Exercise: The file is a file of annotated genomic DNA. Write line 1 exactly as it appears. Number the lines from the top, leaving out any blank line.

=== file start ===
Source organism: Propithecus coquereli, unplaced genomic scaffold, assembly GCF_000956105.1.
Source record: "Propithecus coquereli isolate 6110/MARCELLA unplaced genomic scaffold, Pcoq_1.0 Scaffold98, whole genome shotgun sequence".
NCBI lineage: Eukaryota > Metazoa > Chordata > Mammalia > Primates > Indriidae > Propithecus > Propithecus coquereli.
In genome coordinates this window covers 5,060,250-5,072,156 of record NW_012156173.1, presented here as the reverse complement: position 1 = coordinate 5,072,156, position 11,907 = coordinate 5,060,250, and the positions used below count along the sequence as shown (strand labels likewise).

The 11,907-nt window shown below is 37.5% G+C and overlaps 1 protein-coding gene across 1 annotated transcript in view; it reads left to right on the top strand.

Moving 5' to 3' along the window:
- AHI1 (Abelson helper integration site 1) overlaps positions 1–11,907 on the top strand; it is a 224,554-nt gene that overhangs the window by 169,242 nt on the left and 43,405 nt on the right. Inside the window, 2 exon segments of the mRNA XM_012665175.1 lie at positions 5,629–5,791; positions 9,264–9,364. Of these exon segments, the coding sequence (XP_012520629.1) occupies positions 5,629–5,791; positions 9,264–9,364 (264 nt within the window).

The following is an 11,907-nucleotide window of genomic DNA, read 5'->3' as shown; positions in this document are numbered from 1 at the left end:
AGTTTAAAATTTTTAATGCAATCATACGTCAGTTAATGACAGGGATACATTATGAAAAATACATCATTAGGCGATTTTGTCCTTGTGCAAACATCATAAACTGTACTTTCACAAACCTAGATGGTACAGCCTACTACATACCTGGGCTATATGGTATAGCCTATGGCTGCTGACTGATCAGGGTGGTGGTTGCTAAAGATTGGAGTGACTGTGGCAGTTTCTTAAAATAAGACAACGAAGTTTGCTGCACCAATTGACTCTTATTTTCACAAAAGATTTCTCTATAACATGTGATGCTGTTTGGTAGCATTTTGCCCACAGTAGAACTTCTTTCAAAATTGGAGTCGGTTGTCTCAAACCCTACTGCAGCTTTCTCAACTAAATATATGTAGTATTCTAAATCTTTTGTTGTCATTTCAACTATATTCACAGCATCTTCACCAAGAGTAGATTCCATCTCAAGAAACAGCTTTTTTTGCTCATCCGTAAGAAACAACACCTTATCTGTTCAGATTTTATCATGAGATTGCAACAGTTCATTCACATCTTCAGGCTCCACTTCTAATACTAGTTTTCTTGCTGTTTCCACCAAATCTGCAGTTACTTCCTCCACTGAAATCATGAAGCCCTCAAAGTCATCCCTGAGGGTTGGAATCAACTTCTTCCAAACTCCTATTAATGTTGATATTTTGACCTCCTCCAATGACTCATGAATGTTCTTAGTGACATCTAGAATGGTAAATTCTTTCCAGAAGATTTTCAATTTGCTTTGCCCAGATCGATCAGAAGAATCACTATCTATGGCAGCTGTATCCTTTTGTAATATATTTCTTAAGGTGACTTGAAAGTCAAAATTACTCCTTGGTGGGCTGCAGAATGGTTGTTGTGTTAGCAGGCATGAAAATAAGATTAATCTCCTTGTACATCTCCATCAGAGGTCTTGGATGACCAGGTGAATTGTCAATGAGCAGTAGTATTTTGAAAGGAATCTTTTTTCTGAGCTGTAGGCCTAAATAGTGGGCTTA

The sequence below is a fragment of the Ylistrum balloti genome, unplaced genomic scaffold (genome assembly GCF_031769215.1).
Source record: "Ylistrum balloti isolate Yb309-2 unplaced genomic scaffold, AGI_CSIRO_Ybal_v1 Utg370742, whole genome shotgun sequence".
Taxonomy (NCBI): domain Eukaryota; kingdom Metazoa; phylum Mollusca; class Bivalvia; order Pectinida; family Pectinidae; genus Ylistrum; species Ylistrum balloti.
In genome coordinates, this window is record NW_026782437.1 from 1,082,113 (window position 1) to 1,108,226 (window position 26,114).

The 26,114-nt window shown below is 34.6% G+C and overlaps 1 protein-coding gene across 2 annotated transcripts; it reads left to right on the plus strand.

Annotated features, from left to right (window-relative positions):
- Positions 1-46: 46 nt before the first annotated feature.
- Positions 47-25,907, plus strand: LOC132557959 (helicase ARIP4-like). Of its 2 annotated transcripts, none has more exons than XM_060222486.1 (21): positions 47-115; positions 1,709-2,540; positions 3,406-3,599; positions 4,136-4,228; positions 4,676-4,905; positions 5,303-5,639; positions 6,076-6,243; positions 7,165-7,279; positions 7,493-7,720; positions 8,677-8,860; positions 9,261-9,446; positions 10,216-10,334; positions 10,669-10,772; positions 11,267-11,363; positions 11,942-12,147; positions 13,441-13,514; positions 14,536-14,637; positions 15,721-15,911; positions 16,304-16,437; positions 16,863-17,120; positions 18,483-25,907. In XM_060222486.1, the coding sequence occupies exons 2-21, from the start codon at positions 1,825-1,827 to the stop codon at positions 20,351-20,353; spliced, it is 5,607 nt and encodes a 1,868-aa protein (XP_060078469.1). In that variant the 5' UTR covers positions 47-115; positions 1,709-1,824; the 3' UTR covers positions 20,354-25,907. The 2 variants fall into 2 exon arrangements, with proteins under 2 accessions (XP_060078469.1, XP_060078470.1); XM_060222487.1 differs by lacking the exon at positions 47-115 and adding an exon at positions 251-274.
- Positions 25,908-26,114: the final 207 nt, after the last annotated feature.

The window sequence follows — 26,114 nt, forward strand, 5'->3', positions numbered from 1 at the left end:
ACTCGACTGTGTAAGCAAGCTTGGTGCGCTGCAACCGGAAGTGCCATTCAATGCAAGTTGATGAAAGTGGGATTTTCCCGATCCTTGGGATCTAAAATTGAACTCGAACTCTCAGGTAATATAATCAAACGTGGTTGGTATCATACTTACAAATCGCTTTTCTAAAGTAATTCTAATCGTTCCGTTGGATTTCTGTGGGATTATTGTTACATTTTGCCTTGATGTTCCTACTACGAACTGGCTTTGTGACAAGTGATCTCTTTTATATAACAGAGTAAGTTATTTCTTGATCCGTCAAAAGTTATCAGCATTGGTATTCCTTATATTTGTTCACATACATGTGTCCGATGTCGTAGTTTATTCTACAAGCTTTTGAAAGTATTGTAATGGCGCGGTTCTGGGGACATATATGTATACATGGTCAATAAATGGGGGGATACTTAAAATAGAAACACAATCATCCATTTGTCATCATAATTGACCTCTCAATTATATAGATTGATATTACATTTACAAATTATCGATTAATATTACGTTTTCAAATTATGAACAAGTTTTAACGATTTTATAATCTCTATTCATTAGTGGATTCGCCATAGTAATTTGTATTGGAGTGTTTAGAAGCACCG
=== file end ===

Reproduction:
Source organism: Propithecus coquereli, unplaced genomic scaffold, assembly GCF_000956105.1.